This means that if your office systems are critical to your success, OpenSuse has both the pedigree and the functionality you'll need. It also helps that Novell makes a significant contribution to the OpenOffice.org suite of applications, which is likely to be the main application suite running in an office, alongside its own (paid-for) Microsoft Exchange interface and a close affiliation with Microsoft itself.

OpenSUSE 11.3 bundles the latest version of KDE, as well as Mono. This is the Microsoft .Net compatibility library that has recently been removed from both Fedora and Ubuntu, and its inclusion might be important if you're working in a cross-platform environment, and you need greater compatibility with Microsoft's products. Which is exactly what Novell wants you to think.

9. The best distro for Servers: CentOS 5.5

Red Hat Enterprise Linux (RHEL) is almost untouchable in the business market. It's one of the most profitable and well supported areas of the Linux ecosystem, and as you might expect, it's expensive. It's only available if you're willing to pay for the service, support and upgrades, at prices that put it out of reach of cash-strapped upstarts.

But RHEL is still open source, and while the binary packages might not be available, the source code for those packages has to be. Which is where CentOS comes in. It takes the source code and rebuilds RHEL in its own image, feature for feature, for each release. It gets close enough to be almost 100% compatible with third-party RHEL packages, and is the best choice for many online projects that can't stretch to a supported RHEL contract.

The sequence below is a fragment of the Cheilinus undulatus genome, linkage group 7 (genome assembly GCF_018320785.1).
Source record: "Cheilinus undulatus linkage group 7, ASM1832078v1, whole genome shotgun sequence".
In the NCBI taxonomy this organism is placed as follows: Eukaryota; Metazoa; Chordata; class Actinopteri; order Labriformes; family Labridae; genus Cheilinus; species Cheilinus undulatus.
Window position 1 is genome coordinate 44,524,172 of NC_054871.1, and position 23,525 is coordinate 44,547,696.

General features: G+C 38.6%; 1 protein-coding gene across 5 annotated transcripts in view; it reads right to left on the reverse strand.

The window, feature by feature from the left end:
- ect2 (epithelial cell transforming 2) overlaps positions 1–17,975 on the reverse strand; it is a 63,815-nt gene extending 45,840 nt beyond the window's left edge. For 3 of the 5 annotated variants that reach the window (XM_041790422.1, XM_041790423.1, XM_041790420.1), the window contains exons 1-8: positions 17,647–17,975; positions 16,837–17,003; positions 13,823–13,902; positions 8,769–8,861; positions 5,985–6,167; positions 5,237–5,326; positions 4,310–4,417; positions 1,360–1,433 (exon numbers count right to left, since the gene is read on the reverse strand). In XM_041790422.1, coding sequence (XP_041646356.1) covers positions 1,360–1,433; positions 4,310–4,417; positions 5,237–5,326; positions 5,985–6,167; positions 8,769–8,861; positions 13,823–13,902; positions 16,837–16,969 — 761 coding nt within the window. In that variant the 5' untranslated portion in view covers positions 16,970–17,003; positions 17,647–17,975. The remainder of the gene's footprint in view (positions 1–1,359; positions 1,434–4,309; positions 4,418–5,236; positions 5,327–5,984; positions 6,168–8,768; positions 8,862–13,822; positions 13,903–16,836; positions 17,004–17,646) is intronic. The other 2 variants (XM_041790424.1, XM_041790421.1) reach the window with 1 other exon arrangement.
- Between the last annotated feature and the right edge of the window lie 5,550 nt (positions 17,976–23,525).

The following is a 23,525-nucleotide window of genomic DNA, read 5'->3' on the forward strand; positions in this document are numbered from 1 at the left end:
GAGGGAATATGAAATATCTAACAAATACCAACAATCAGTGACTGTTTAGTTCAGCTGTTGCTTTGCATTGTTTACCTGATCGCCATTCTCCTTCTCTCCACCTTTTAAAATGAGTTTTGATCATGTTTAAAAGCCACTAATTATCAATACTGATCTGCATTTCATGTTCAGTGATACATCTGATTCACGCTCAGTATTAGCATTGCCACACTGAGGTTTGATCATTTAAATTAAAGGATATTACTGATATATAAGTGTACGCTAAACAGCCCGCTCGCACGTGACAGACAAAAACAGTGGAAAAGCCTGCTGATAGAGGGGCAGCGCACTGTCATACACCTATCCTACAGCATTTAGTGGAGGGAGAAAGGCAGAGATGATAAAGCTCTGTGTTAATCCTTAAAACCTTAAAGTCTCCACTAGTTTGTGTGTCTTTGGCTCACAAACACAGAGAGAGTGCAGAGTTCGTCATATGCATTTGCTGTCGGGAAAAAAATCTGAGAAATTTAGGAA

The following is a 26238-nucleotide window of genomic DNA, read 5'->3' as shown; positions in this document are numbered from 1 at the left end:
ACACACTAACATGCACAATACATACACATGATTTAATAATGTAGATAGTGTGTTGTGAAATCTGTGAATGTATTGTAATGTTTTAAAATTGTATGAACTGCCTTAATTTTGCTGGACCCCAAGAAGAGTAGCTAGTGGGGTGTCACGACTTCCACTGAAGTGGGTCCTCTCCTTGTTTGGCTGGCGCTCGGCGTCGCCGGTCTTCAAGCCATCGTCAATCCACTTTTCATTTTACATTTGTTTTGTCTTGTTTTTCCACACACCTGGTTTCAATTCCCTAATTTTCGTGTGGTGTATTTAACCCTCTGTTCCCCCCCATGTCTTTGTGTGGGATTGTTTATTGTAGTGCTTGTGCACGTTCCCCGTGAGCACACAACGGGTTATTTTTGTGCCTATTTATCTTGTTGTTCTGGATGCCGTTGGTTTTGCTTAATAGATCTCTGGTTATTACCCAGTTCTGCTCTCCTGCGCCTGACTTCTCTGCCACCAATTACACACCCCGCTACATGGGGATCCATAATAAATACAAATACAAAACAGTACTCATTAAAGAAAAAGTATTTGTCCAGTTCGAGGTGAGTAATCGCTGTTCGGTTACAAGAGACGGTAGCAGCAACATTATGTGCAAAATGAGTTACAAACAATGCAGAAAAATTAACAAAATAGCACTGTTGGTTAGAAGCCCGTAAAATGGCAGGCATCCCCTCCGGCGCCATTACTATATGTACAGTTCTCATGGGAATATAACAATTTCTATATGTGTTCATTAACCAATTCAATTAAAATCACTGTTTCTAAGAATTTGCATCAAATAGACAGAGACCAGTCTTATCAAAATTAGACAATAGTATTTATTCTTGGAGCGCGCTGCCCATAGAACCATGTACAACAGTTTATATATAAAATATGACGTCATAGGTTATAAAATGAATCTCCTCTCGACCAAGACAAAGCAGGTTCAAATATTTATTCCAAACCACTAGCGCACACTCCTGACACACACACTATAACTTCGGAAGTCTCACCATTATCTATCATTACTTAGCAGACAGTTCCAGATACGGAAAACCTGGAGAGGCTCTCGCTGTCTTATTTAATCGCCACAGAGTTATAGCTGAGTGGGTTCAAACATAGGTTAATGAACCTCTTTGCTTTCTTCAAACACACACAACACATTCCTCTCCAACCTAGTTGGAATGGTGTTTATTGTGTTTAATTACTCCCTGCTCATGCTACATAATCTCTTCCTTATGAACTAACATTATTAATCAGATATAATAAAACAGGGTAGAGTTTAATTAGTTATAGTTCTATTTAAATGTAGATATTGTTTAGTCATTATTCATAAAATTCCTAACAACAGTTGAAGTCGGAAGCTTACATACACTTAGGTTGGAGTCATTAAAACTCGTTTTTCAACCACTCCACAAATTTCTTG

Version 5.5 was released in May, less than two months after the equivalent RHEL release. You get the same packages, the same fixes, the same Gnome desktop and applications. The only thing missing is support, but the CentOS community is very active, and always more than happy to help, making CentOS the only option for real-world critical performance at almost no cost.

10. The best distro for multimedia: Ubuntu Studio

Linux has thousands of creative software titles, but the average distribution isn't always the best platform to use them. This is especially true of music software, which needs a specially configured kernel and a specific configuration of audio drivers to work at its best. Adjusting your everyday distribution to accommodate those changes isn't easy, which is why there are plenty of distributions that attempt to do the job for you.

The best is Ubuntu Studio. It's designed for music and audio, but you can install anything from the standard Ubuntu repositories. Thanks to the realtime kernel, audio latency is low, and you shouldn't have any problems running resource heavy applications like The Gimp loading a large image.

You won't have to hunt around for the best software either, as the developers have chosen the cream of creative applications to install by default, including audio, video and graphics editors and a customised desktop.

The latest version, for example, is a 1.7GB DVD image, rather than the CD size of Ubuntu, and installation from this can save you a lot of time. But the best thing about this distribution is that it includes a working 'Jack' configuration, a low-latency audio layer that can transform your Linux desktop into a virtual recording studio. A task that isn't very straightforward without a little help.

Read more here.